Nicolas Jaar, Todd Terje, Jazzanova and Michael Mayer provide the soundtrack for one of the grooviest festivals this summer on September 5 and 6 in one of Lisbon’s most beautiful parks.
Located on top of Lisbon’s main boulevard in the heart of the city, Parque Eduardo VII is home to the second edition of a festival of cool dance grooves that promises to keep you dancing from 2 p.m. to 11 p.m. after which the party will continue is associated venues. Under the name Lisb-On, the festival proposes a true garden of sounds and features a number of Portuguese and international musicians and DJs. Nicolas Jaar, the man with the mellow techno/house beats is the highlight of the first day, a Saturday that begins with the set of Isilda Sanches, one of Portugal’s best radio DJs.
On the second day, on September 6, things heat up even more considering the presence of grand names in dance music from German Nu-Jazz band Jazzanova, Norwegian DJ and producer Todd Terje and Michael Mayer, one the biggest names of the Cologne scene. This second day begins with Rui Miguel Abreu, one of the most experienced Portuguese DJs with a great track record from music journalist to radio DJ, a man who knows it all and will keep you dancing to the coolest bests. After the gigs and DJ sets which will take the whole afternoon and go on until 11 p.m. the party goes on in a number of associated venues where a handful of DJs will be deejaying for your pleasure. For more information on the associated venues and on Lisb-On. Check here: http://lisb-on.pt/en/associados
A dispute over royalties is opposing the David Bowie Estate and Robert Fripp one of the best, most influential and respected guitar players in modern music.
The first time I saw Robert Fripp live was in 1982 in Faro, the Algarve, where he played with his band King Crimson supporting Roxy Music, and this brings to mind a funny anecdote. “Uau, look at him jumping on stage, the great Robert Fripp!”. But the dancing man on stage was not Fripp but rather Adrian Bellew who, together with Tony Levin, ensured most of the moves and with Bill Brufford during the hypnotising “Waiting Man” where Adian and Bill engaged on a true duel in front of the vibraphone, one of the highlights of the show. As for Fripp he spent most of concert sitting on a bar stool discretely playing his guitar. “No, man Robert Fripp is the guy on a tuxedo sitting down!”. This episode tells a lot about both the importance but also about the discretion of one of the best and most respected guitar players in the world, the man who left his mark in a myriad of records from David Sylvian to David Bowie through to King Crimson, Talking Heads, Brian Eno, The Grid, Peter Gabriel… Tracks like “I Zimbra” from Talking Heads, “Heroes” by David Bowie, the whole “Gone to Earth” album by David Sylvian or “456” by The Grid would never be the same with the particular sound of Fripps’s guitar. The list of tracks where his guitar played a decisive role in shaping the sound and delivering a particular atmosphere is enormous and we could add a couple more like “No self-control”, “I Don’t Remember” and “Not One of Us” by Peter Gabriel, “Baby’s on fire” by Brian Eno or David Bowie’s “Fashion”, “It’s No Game”, “Scary Monsters (and Super Creeps)”, “Kingdom Come”, “Up the Hill Backwards” and “Teenage Wildlife”.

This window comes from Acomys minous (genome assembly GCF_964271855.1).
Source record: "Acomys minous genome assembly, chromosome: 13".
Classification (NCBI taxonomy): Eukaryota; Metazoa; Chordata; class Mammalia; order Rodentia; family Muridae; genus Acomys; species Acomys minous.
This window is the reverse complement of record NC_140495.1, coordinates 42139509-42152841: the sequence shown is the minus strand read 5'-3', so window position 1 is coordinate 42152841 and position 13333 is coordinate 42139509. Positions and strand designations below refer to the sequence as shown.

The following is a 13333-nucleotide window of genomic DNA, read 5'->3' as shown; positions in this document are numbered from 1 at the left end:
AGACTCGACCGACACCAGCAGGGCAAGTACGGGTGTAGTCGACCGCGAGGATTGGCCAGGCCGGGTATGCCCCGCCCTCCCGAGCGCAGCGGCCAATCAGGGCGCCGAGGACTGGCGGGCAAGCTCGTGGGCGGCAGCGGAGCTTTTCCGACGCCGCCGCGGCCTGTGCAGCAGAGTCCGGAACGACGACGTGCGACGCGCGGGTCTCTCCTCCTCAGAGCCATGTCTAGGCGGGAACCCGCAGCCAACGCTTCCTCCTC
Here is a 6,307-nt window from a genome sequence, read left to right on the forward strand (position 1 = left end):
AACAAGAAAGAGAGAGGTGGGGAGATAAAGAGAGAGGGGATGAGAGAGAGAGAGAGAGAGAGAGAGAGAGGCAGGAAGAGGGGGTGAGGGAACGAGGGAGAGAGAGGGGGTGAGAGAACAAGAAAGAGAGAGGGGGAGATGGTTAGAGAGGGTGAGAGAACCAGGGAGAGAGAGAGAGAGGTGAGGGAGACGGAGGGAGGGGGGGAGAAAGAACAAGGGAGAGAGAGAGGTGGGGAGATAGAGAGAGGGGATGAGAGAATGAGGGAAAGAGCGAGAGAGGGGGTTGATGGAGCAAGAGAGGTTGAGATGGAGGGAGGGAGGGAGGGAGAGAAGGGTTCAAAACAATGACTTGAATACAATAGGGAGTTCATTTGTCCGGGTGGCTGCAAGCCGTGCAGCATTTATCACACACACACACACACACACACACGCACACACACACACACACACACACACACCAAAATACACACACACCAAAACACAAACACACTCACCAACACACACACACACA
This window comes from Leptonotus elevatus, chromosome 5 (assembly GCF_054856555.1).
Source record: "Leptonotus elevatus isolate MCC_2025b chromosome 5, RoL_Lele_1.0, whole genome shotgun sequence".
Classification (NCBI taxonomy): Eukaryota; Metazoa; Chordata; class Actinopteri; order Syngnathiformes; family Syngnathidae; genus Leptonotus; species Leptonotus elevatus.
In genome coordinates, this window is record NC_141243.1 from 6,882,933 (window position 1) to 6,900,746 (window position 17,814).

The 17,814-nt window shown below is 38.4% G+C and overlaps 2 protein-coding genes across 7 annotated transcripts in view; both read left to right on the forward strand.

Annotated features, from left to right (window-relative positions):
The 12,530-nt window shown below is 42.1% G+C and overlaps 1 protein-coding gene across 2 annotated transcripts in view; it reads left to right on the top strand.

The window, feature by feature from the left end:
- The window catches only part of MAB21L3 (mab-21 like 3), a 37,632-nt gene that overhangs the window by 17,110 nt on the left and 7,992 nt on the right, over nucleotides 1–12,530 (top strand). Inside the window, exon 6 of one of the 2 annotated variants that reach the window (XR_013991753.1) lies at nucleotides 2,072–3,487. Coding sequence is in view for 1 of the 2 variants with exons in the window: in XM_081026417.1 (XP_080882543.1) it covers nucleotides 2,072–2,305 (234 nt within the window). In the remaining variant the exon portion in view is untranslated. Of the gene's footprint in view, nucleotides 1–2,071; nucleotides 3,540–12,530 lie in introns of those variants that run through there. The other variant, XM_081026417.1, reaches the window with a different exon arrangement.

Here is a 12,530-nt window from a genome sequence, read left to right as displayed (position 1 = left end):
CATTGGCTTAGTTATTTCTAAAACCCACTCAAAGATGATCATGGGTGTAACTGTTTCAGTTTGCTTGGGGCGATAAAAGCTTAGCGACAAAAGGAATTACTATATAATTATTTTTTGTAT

And it’s precisely the songs he recorded for Bowie’s albums “Heroes” and “Scary Monsters” that are now bringing Robert Fripp to the front pages of the music and general press following his claim to be taken as a featured artist and not just as mere session guitar player, a dispute that is opposing him to David Bowie’s estate and PPL ((Phonographic Performance Limited) for not recognising his status as feature performer and so therefore has been refusing to pay him the relevant royalties, claiming that when the tracks were recorded there was no such thing as featured player. But his work as featured player has been acknowledged by both Brian Eno and Tony Visconti who were deeply involved in the production of Bowie’s albums particularly Brian Eno during the so-called Berlin phase. Without Eno and Fripp’s mastery in creating soundscapes the song “Heroes” wouldn’t have been what it is and the same goes to most of the tracks on Scary Monsters where Fripp’s guitar was essential for the final outcome. The dispute involving Fripp and the Bowie estate and PPL is thus not just about money, it’s about acknowledging the important role of Robert Fripp as one of the most influential guitar players in modern music. When listening to his guitar on “Heroes” we realise he didn’t just lend the ink, he actually painted half the painting.
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